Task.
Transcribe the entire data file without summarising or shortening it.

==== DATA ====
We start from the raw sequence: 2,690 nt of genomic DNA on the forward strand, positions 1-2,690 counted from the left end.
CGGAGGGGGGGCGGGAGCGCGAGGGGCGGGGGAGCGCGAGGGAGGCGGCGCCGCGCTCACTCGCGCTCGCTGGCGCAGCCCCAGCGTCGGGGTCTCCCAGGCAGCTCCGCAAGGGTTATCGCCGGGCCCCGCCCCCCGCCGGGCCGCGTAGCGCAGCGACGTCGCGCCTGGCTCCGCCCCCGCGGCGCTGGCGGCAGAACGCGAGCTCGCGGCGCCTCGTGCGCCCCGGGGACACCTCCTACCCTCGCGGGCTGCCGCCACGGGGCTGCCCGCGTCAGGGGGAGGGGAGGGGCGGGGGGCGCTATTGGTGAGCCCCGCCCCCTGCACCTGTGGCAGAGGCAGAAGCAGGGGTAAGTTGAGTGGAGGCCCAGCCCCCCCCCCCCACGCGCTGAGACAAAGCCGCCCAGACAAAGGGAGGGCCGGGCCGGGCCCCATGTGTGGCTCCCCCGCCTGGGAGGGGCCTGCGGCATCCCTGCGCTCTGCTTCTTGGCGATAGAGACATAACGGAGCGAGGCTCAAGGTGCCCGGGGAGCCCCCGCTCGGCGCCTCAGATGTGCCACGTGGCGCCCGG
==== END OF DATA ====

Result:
We start from the raw sequence: 2,690 nt of genomic DNA on the forward strand, positions 1-2,690 counted from the left end.
CGGAGGGGGGGCGGGAGCGCGAGGGGCGGGGGAGCGCGAGGGAGGCGGCGCCGCGCTCACTCGCGCTCGCTGGCGCAGCCCCAGCGTCGGGGTCTCCCAGGCAGCTCCGCAAGGGTTATCGCCGGGCCCCGCCCCCCGCCGGGCCGCGTAGCGCAGCGACGTCGCGCCTGGCTCCGCCCCCGCGGCGCTGGCGGCAGAACGCGAGCTCGCGGCGCCTCGTGCGCCCCGGGGACACCTCCTACCCTCGCGGGCTGCCGCCACGGGGCTGCCCGCGTCAGGGGGAGGGGAGGGGCGGGGGGCGCTATTGGTGAGCCCCGCCCCCTGCACCTGTGGCAGAGGCAGAAGCAGGGGTAAGTTGAGTGGAGGCCCAGCCCCCCCCCCCCACGCGCTGAGACAAAGCCGCCCAGACAAAGGGAGGGCCGGGCCGGGCCCCATGTGTGGCTCCCCCGCCTGGGAGGGGCCTGCGGCATCCCTGCGCTCTGCTTCTTGGCGATAGAGACATAACGGAGCGAGGCTCAAGGTGCCCGGGGAGCCCCCGCTCGGCGCCTCAGATGTGCCACGTGGCGCCCGG